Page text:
Christopher S. Tietjen was born in Philadelphia, Pennsylvania in the early 1980's. He is a graduate of the world renowned Pennsylvania Academy of Fine Arts (PAFA) and the recipient of many prestigious awards; including the Henry J. Sheidt Memorial World Travel Scholarship, the Louis Fine Prize, the Seymour Reminick Memorial Prize, the Michael Pearson Memorial Prize, the Modern Realist: Philadelphia to New York Award, grants from the Elizabeth Greenshields Foundation and the Hanley Foundation Award for Philadelphia Artists, among others. He is currently traveling the world and redefining the contemporary landscape with his internationally collected, plein-air paintings.
Tietjen was raised in the suburbs of West Philadelphia by his mother, a primitive folk artist, and his father, an engineer. The following is an excerpt from a 2017 interview discussing his early life and it's impact on his work:
"My childhood home was a testament to [my mother's] fascination with age: Surrounded by brick and wrinkled wood, colonial antiques and reproductions; she hand-painted our plaster walls in the style of Rufus Porter: large images of hills, seascapes, foliage and even simple depictions of the family pets...Her ideal life was simple and entrenched in the past. She put her faith in tradition rather than the 'modern trends'. She was generally suspicious of technology...My father, on the other hand, was inspired by and in awe of technology. He grew up in a row home in Manayunk with his father who was an electrician and inventor...My dad is a mechanical engineer and is a very strange mix of slow calibrated, analytical thinking with sporadic bouts of creative, "make-do" improvisation. I observed this firsthand as we would spend the weekend hours puzzling over any issue that arose with the house, painstakingly measuring and planning, then abandoning those plans to eventually eek out a solution...These starkly opposing contrasts between my mother and father's respective relationships with art, science and technology have converged to become the greatest influence in my work. The duality of the primitive and the cutting edge, the abstract and the concrete, the known and unknown, propels my artistic approach."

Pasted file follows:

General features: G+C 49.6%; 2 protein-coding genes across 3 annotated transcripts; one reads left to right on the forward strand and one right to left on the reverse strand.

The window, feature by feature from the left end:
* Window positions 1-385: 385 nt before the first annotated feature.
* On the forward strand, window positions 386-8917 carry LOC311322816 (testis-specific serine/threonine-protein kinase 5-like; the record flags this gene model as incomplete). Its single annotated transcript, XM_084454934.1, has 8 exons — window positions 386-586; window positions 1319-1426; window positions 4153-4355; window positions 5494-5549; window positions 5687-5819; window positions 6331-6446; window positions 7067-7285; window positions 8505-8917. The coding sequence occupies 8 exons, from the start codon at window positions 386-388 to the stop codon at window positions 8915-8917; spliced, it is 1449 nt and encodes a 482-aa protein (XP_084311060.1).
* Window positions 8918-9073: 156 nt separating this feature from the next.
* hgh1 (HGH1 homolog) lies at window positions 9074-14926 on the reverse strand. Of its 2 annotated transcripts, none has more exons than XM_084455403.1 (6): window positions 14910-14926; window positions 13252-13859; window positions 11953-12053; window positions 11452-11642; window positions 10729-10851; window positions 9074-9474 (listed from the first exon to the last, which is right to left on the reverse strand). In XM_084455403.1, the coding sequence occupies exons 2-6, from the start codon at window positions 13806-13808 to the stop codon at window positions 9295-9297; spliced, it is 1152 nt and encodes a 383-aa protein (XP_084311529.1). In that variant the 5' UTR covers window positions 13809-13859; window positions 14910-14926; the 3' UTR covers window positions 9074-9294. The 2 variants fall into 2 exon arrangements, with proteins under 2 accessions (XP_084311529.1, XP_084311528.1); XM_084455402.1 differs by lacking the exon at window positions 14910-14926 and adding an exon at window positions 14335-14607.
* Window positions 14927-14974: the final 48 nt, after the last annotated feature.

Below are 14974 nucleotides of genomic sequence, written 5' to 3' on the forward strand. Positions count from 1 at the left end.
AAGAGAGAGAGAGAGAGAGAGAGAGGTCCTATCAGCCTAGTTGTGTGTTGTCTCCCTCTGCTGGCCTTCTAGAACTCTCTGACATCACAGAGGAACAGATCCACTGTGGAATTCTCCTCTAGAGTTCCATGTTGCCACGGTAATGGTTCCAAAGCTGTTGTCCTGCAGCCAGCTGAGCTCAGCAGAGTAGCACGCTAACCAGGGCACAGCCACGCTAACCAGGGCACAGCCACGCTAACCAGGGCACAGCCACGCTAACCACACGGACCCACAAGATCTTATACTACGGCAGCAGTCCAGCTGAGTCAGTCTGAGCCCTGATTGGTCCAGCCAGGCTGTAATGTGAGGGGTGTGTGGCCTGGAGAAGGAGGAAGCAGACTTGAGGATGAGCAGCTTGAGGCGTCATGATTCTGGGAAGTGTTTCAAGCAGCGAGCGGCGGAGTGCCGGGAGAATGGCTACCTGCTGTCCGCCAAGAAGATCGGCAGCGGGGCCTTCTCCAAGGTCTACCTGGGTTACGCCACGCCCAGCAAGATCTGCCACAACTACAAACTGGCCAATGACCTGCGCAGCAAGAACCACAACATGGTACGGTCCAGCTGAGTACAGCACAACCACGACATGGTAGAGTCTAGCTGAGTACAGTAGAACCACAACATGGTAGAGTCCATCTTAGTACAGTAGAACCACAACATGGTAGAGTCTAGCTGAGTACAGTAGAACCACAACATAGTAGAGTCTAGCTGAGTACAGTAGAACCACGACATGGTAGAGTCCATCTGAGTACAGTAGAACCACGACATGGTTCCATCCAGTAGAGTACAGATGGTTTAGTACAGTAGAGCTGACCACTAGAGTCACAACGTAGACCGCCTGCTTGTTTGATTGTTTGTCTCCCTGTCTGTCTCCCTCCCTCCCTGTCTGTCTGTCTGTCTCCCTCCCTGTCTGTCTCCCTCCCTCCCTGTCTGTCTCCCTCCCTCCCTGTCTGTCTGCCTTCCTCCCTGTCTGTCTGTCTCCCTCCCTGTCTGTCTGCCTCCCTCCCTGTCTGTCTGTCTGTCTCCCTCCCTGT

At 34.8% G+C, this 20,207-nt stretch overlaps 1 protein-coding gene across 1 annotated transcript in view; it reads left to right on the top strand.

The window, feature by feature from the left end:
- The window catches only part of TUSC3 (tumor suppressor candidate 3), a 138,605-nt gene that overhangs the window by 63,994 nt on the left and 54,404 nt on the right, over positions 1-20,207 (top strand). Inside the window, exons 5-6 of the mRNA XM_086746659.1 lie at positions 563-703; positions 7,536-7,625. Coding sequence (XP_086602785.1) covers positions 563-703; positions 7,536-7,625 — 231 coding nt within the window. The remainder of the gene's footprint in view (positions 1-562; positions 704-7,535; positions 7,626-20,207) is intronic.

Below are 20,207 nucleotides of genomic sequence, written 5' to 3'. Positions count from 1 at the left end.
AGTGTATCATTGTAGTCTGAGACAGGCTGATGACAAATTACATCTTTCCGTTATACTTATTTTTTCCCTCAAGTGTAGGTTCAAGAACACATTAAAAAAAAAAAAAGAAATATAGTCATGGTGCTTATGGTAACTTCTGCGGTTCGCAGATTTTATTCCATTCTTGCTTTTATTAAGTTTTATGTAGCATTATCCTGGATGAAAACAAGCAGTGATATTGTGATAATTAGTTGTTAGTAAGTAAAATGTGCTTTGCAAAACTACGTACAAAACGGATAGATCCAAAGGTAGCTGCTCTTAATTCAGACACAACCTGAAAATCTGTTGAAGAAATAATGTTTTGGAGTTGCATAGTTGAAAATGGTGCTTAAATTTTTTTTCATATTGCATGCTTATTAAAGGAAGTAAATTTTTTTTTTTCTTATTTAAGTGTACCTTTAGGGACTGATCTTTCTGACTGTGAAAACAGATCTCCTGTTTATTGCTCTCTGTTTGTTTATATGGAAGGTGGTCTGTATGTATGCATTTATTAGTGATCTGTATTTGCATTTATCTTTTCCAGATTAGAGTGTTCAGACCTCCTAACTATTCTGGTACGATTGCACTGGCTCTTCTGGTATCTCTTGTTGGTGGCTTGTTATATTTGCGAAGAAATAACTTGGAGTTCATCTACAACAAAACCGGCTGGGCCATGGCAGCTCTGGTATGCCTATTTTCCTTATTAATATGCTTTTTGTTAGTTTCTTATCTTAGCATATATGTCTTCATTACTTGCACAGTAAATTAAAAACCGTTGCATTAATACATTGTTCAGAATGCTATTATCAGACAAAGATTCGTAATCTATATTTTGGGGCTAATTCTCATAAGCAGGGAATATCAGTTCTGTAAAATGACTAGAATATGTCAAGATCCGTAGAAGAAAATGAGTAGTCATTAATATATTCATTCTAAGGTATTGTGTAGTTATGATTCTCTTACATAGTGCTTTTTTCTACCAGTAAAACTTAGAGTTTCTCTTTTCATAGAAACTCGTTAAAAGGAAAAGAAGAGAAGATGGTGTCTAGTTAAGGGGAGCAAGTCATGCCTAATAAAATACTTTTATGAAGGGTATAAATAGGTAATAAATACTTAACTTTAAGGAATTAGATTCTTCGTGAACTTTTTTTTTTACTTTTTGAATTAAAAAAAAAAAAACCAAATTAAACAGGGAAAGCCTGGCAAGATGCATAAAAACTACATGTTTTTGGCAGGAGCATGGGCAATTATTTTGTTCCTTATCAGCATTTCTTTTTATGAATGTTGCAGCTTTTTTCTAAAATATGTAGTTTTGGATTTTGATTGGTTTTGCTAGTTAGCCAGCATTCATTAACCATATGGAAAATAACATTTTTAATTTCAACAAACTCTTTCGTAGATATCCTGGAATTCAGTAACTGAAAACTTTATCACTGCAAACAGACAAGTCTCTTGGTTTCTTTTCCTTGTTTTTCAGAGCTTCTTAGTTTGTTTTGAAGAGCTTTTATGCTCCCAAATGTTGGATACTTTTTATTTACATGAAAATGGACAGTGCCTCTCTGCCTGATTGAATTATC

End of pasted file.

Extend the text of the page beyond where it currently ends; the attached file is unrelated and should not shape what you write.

Christopher was interested in the arts from an early age, however did not enroll in his first art class until high school. Tietjen was determined to grow as an artist, participating in and winning several art competitions. One such contest awarded him a scholarship to to attend courses at the Moore College of Art where he first worked from a nude model and used oil paint. He then participated in a program hosted by the Philadelphia Museum of Art (PMA), wherein professional artists collaborated with and mentored the students, whose resultant work would compete for exhibition in the museum. Christopher's sculpture was selected for the exhibition and eventually won the competition. The PMA curator purchased his sculpture and encouraged Tietjen to consider attending PAFA, which would be the most pivotal experience in the young artist's life.